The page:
• Mouth Rinse Effective in Reducing Risk for Preterm Birth - Medscape, 3/18/11 - "An over-the-counter mouthwash reduced the risk for preterm birth by more than two thirds in women with periodontal disease ... Only 6.1% of the women using the rinse experienced preterm births, which the researchers defined as birth at less than 35 weeks. In comparison, 21.9% of the untreated group experienced preterm births" - Note: It makes you wonder if the bacteria in your mouth my me just as harmful with increasing diabetes and heart disease.
  • Potentially pathogenic microbes growing on at least half of all orthodontic retainers, study suggests - Science Daily, 3/15/11 - "Our mouths are full of different types of bacteria, some of which promote oral health. However, the researchers were looking for microbes which are not normally found in the oral cavity. They were particularly interested in two species of microbes; Candida, a type of yeast, and Staphylococcus including MRSA. Dr Pratten and his team found that species of these microorganisms were present on 66.7% and 50% of retainers respectively regardless of the retainer type. These microbes were also present on the interior cheeks and tongue of retainer wearers ... Candida and Staphylococcus rarely cause problems in healthy individuals but are potentially highly problematic in people with a compromised immune system. The bacteria on the retainers live in biofilms, which are communities of bacteria living together covered in a layer of slime. Once these biofilms form they are very difficult to remove and often have high levels of resistance to antimicrobials"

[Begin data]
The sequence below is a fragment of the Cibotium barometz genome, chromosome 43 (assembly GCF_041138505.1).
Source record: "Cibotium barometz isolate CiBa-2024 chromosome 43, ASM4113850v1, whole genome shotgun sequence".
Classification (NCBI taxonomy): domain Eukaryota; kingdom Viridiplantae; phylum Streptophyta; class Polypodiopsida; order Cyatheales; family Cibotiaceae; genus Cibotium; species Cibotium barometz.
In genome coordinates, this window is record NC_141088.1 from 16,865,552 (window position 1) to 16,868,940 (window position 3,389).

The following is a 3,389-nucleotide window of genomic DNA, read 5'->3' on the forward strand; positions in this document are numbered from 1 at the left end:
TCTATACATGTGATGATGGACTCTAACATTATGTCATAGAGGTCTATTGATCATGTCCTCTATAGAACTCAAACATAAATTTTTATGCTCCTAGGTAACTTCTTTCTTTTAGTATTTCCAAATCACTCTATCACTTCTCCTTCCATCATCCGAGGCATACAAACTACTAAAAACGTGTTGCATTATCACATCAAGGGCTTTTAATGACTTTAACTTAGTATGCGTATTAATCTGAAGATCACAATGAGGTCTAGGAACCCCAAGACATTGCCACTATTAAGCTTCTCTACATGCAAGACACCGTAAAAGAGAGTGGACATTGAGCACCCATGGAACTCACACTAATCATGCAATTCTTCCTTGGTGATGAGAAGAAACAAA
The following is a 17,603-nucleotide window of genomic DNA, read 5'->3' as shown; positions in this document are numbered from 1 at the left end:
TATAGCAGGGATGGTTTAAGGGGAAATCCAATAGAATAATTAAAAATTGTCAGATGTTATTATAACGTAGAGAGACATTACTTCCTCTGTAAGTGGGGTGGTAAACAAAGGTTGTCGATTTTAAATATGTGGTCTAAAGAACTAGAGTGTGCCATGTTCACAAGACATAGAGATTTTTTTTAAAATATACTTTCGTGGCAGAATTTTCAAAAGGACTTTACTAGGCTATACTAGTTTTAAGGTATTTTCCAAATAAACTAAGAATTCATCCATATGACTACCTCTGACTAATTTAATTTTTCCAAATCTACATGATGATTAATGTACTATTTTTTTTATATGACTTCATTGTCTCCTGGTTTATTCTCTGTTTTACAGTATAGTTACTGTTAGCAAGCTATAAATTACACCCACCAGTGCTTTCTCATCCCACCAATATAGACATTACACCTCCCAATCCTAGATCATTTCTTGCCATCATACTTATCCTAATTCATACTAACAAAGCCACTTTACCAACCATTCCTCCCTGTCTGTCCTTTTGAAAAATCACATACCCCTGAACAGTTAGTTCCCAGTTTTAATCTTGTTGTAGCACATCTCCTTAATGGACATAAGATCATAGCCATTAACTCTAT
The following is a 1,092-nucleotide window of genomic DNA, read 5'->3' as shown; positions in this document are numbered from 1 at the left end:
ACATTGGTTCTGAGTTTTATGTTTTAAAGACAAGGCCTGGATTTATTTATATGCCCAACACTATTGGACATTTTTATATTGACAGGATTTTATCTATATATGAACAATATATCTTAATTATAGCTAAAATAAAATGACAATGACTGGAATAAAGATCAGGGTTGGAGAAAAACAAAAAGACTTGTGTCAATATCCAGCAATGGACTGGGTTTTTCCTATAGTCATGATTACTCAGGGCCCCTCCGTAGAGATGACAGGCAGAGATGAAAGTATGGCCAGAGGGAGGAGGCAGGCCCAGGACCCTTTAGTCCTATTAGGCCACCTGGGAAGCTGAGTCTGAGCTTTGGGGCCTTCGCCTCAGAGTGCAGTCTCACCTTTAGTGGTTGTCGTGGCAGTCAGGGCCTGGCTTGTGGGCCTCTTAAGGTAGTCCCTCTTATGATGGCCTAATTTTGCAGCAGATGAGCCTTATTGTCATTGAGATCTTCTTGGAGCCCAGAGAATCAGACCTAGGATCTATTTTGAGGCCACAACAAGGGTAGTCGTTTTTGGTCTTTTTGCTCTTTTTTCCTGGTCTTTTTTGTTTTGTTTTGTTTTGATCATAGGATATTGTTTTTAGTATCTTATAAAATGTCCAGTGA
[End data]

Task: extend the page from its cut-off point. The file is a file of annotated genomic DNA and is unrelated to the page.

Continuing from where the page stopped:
• Message to postmenopausal women: 'Increase yearly dental checkups,' researcher urges - Science Daily, 3/10/11 - "Two annual dental checkups aren't enough ... Twenty-eight postmenopausal women with normal bones were compared with 28 women on bisphosphonate therapies for at least two years or more ... Both groups of women had followed the recommended American Dental Association oral health standards to brush twice daily, floss and have at least two dental checkups a year ... The findings for bone strength and other markers for osteoporosis were similar for both groups. But the researchers found both groups had increased dental plaque levels, which could endanger the jawbone of normal postmenopausal women and reverse any benefits gained in bone mass"
  • Denture wearers warned about risk of excess zinc consumption - Science Daily, 3/4/11 - "Denture wearers are advised to pay special attention to the amount of zinc they consume ...A single tube should last three to 10 weeks with daily use, although actual usage depends on the number of applications per day ... Over time, toxic levels of zinc could cause a copper deficiency, which has been linked to neurological damage"
  • Mouth Rinse Reduces Preterm Birth in Women With Periodontal Disease - Science Daily, 2/16/11 - "the incidence of preterm birth at less than 35 weeks was 6.1% in the rinse group and 21.9% in the control group (P = .01). In the intent-to-treat analysis, the relative risk for preterm birth was 0.26 in the rinse group. The mean gestational age in the rinse group was significantly higher than in the control group (38.4 vs 36.8 weeks; P < .011). The analysis also showed that the mean birth weight in the rinse group was significantly higher than in the control group (3087 vs 2633 g; P < .001)"